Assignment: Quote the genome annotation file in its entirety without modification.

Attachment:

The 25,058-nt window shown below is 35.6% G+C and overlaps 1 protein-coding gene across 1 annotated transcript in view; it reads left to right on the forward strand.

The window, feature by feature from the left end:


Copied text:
The 25,058-nt window shown below is 35.6% G+C and overlaps 1 protein-coding gene across 1 annotated transcript in view; it reads left to right on the forward strand.

The window, feature by feature from the left end: